Not only can you launch from the boat ramp at LJS, but you may also launch and land your kayak in the surfing zone just north of the lifeguard tower. I know this to be true because I actually asked a lifeguard about it. Now, during the summer at 11:00 am the lifeguards move the surfing zone (north of the checkered flag) north about 100 yards to give the swimmers more room. The surf is usually bigger the further north you go and so coming back in can be tricky. Both because of the size of the surf (more likely to get spilled) and the number of surfers.
I often launch from just north of the lifeguard tower because I think it is easier to launch my kayak and not have to move my car from the boat launch. And then when I land I can just bring my kayak right back to my car in the parking lot. Sometimes, if the surf comes up, or I don't make it back before 11:00 am I will land down at the boat launch and walk my kayak up to the parking lot in knee deep water. The lifeguards have never said anything to me about doing this. But you do have to watch out for little kids playing in the ankle slappers.
It's not LJ, and it's not open in the summer, but there is a boat launch area in south Encinitas near Restaurant Row, and I have launched my kayak at Pillbox - sorry, I mean Fletcher Cove, in Solana Beach before also.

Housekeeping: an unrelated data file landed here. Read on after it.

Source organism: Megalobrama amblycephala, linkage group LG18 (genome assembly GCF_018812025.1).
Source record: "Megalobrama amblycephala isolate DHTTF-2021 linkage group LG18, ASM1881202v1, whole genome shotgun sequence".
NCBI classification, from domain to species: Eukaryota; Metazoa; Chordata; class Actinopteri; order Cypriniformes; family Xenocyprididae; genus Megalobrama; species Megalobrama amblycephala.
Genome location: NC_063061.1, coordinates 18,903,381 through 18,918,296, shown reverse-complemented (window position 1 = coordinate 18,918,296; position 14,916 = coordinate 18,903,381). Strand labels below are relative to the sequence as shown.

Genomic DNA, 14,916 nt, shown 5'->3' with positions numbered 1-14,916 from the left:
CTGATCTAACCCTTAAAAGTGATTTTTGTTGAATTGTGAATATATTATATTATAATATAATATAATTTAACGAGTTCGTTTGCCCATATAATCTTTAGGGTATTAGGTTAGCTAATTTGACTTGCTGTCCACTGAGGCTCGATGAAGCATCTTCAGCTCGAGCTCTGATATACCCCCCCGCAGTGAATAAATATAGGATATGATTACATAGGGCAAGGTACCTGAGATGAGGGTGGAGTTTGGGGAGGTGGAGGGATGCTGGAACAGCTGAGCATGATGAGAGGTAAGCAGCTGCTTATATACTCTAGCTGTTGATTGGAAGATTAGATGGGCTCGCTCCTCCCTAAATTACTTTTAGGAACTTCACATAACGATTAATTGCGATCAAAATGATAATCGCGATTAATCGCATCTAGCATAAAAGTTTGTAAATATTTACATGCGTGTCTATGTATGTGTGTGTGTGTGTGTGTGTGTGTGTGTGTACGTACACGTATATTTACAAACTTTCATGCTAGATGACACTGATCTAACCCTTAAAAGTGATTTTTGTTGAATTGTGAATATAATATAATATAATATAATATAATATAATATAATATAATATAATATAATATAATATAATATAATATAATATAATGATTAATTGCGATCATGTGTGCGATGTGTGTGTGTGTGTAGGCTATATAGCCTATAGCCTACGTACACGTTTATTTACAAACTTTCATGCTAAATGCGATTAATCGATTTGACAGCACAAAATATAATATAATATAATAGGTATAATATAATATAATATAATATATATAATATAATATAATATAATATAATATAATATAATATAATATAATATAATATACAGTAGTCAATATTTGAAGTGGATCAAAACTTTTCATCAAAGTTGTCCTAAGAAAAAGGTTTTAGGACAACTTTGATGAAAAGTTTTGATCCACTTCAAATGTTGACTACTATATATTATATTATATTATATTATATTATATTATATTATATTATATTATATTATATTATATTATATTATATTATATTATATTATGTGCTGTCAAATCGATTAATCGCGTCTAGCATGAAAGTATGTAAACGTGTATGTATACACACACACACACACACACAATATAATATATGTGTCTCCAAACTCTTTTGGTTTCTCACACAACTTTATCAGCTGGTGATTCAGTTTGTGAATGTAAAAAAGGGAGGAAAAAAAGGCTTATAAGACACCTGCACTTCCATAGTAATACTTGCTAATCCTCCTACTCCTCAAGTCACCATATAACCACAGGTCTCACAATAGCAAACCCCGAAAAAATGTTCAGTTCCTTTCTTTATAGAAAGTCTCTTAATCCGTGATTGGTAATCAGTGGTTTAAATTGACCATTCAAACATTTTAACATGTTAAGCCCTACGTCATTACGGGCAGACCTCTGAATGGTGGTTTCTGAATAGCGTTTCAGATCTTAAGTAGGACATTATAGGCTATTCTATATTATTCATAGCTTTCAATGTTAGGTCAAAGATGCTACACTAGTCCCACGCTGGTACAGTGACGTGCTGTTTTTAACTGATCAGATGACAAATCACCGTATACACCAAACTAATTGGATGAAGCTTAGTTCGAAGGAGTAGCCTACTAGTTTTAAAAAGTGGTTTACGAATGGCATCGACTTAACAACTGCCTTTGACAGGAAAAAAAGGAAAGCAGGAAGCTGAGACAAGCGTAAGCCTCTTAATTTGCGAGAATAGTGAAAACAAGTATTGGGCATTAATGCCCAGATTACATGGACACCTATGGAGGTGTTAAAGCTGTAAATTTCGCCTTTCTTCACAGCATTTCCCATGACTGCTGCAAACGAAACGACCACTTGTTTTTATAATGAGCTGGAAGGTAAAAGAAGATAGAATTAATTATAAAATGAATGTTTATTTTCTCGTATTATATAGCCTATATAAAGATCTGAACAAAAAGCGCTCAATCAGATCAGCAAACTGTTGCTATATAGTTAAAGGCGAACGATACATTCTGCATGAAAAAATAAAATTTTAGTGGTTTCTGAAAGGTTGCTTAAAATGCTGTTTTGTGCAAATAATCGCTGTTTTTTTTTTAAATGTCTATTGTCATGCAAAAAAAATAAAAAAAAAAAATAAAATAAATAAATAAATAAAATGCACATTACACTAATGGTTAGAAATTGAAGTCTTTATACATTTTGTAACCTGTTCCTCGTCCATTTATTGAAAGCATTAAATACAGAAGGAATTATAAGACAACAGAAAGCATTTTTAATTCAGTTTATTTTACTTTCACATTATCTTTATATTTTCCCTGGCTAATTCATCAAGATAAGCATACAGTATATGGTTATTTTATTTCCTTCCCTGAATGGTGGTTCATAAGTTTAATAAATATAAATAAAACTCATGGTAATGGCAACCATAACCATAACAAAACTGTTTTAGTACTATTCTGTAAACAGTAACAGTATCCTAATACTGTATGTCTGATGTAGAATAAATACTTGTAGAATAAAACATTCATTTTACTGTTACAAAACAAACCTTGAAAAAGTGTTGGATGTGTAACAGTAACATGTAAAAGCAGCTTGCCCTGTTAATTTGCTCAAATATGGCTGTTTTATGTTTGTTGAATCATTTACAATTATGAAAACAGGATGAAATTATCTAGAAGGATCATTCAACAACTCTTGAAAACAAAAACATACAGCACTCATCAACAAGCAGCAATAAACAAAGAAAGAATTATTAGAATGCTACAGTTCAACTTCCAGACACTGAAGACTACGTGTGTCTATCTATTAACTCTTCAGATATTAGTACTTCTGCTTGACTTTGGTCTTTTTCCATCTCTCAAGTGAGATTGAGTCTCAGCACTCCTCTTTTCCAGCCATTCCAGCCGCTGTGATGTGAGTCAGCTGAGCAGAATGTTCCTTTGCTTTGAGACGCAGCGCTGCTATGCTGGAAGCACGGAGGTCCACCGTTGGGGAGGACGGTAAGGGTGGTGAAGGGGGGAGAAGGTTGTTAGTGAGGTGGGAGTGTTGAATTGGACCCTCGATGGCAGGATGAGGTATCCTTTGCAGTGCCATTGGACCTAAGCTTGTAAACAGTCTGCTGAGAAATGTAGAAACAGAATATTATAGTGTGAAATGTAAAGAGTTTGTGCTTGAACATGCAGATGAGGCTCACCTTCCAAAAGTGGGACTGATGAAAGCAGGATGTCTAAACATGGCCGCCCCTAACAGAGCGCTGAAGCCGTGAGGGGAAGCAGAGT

Honestly I don't know the 'rules' but the only thing lifeguards seem to care about when I talk to them is that I go out through surfers and not swimmers. A sit on top kayak in many ways is close to being a surfboard, and in fact sometimes that is what I do with it! So far I have gone out OB on the Dog Beach side, Marine St. and Mission Bay. The main thing I think is that there aren't people (swimmers) being endangered in any way – that’s what the lifeguards care about from what I can tell. I can also tell you, being a spear fisherman, that TONS of spearos go out Marine St. beach with kayaks and inflatables (no motor). It is possible that the letter of the law would make it illegal to go out these other beaches but that seems pretty draconian to me, especially since I could claim that a sit on top kayak was also a surfboard. Heck if they gave me a hard time that’s what I would do anyway - buy a longboard, strap some gear to it and paddle out to the kelp to get some food. Let me know if you find any hard 'rules' on this one!